New Delhi: An official panel has recommended abolishing the two top regulators of India’s higher education that have invited public scrutiny for restrictive, and sometimes, non-transparent functioning.
The government should instead establish an “all-compassing” commission to regulate higher education, the panel formed by the ministry of human resource development has suggested in a draft report likely to be submitted to the ministry next month.
The panel recommends creating a higher education commission, or HEC, to oversee academic, financial and accreditation aspects of India’s universities, functions that are currently tackled by the University Grants Commission, or UGC, and All India Council of Technical Education, or AICTE, panel chairman and eminent physicist Yash Pal told Mint.
Better regulation: Panel chairman and physicist Yash Pal says the creation of HEC would mean doing away with multiplicity of regulatory bodies and would bring more efficiency to the education system.
“The creation of HEC would mean doing away with multiplicity of regulatory bodies,” he said. “It would bring more efficiency and is in line with the recommendations of the National Knowledge Commission (NKC),” he said.
Yash Pal was referring to the advisory body of the Prime Minister that has repeatedly called for abolition of the top two regulators. He, however, declined to comment on UGC’s future.
The panel has also recommended that institutions of higher learning, including the premier Indian Institutes of Technology, or IITs, and Indian Institutes of Management, or IIMs, broaden their menus to include more subjects and disciplines. It also says that they should be more self-regulated.
The panel has, however, suggested scrapping the provision of so-called deemed university status to state and private institutions.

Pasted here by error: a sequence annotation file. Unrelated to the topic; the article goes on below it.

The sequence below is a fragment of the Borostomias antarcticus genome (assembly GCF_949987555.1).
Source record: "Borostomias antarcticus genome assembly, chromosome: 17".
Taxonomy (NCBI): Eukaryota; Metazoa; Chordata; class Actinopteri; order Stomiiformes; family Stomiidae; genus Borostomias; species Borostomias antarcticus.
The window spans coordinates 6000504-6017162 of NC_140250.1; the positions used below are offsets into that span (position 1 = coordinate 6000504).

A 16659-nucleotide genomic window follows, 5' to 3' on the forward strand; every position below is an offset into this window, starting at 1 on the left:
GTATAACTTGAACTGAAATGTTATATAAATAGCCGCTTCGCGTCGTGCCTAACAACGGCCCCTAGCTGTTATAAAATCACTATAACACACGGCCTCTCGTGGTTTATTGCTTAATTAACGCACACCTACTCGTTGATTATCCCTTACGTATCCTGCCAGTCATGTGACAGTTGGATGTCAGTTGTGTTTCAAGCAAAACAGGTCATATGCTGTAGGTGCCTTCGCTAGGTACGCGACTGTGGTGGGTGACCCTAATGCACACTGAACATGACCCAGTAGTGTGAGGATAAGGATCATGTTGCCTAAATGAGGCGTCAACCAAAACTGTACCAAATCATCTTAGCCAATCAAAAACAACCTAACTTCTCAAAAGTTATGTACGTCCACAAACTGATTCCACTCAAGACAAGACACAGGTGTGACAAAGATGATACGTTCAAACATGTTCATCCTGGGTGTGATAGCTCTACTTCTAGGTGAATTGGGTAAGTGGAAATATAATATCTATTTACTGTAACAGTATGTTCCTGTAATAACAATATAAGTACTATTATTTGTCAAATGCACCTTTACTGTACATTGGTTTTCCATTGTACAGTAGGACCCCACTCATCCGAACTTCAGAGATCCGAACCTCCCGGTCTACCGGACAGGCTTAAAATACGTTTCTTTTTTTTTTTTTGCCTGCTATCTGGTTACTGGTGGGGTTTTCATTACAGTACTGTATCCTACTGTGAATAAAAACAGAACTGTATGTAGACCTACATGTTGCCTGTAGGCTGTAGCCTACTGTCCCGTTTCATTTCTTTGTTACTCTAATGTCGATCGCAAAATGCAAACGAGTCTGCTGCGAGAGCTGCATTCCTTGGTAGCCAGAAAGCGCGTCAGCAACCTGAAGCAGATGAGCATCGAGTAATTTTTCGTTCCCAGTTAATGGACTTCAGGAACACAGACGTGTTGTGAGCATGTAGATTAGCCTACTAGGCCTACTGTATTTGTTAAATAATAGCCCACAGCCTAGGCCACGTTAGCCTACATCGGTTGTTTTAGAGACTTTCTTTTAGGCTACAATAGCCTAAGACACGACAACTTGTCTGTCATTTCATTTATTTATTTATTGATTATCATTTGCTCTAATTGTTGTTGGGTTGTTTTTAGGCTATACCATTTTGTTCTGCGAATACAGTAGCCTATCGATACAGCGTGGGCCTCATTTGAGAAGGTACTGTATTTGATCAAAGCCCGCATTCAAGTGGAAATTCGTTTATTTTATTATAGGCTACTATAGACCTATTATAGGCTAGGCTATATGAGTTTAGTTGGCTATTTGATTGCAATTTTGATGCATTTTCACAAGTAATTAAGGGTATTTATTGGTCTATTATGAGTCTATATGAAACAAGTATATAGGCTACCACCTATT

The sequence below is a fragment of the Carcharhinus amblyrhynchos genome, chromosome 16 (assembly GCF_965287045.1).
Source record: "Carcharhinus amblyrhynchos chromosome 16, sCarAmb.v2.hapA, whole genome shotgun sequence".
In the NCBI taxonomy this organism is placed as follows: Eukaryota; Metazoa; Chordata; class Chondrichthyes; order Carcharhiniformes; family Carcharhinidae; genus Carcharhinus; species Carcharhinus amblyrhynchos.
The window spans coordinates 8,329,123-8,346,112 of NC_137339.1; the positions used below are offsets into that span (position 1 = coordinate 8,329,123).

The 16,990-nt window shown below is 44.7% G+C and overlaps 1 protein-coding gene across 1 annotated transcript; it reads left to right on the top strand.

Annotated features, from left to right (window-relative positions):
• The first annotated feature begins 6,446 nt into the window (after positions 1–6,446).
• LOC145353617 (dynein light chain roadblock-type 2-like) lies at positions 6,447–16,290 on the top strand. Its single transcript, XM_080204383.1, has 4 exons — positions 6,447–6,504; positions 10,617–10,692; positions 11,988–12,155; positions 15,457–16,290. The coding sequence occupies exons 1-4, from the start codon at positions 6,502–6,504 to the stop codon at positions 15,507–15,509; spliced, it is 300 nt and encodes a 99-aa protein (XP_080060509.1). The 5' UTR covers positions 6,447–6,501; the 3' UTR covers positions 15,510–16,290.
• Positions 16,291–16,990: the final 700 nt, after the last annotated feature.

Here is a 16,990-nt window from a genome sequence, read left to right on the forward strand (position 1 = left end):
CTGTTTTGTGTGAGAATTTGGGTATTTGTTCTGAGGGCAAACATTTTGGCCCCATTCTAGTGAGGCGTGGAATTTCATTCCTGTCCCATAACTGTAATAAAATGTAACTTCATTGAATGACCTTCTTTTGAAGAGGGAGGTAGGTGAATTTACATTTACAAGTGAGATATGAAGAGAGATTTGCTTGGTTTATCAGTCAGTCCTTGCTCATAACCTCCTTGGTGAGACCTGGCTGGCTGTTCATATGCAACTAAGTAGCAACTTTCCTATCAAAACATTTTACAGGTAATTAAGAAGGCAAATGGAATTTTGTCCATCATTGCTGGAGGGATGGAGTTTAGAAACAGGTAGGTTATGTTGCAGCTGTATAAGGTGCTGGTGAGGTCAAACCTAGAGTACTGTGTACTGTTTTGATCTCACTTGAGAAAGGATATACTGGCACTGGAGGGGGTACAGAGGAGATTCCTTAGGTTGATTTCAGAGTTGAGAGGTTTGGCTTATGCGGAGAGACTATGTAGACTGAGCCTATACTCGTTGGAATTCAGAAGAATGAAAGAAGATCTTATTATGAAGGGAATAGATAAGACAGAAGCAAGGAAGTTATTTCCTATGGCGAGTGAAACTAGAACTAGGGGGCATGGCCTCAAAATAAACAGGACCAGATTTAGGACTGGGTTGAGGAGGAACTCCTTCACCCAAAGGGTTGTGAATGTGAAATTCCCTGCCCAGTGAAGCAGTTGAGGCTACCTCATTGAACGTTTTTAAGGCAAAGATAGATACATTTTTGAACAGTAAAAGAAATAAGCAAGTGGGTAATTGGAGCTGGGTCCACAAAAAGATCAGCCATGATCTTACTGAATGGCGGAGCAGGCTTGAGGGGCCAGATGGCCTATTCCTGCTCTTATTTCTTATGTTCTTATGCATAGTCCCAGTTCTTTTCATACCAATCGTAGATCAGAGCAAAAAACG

Yash Pal said the trend of recognizing deemed universities is encouraging a narrow focus on courses offered by such institutions. The status of deemed universities has been granted predominantly to private institutions that allows them to operate largely free of government controls in admissions, fees and coursework.
“We do not like it. Deemed universities should be very carefully set up. The way they are being set up, they are becoming specialized universities,” Yash Pal said.
The report has also recommended that the Medical Council of India and the Dental Council of India—regulators that grant recognition of medical and dentistry qualifications acquired in India and abroad—be divested of their “licensing functions”, another member of the committee said on condition of anonymity.
The panel has effectively asked that AICTE be dissolved. “Not a single university we visited had anything positive to say about the regulator (AICTE), which is steeped in corruption and inefficiency, which has, in turn, spawned illegitimate education institutions,” the member said. “So, there is no point in allowing it to function.”
The report says the UGC could function as part of the HEC, the member added.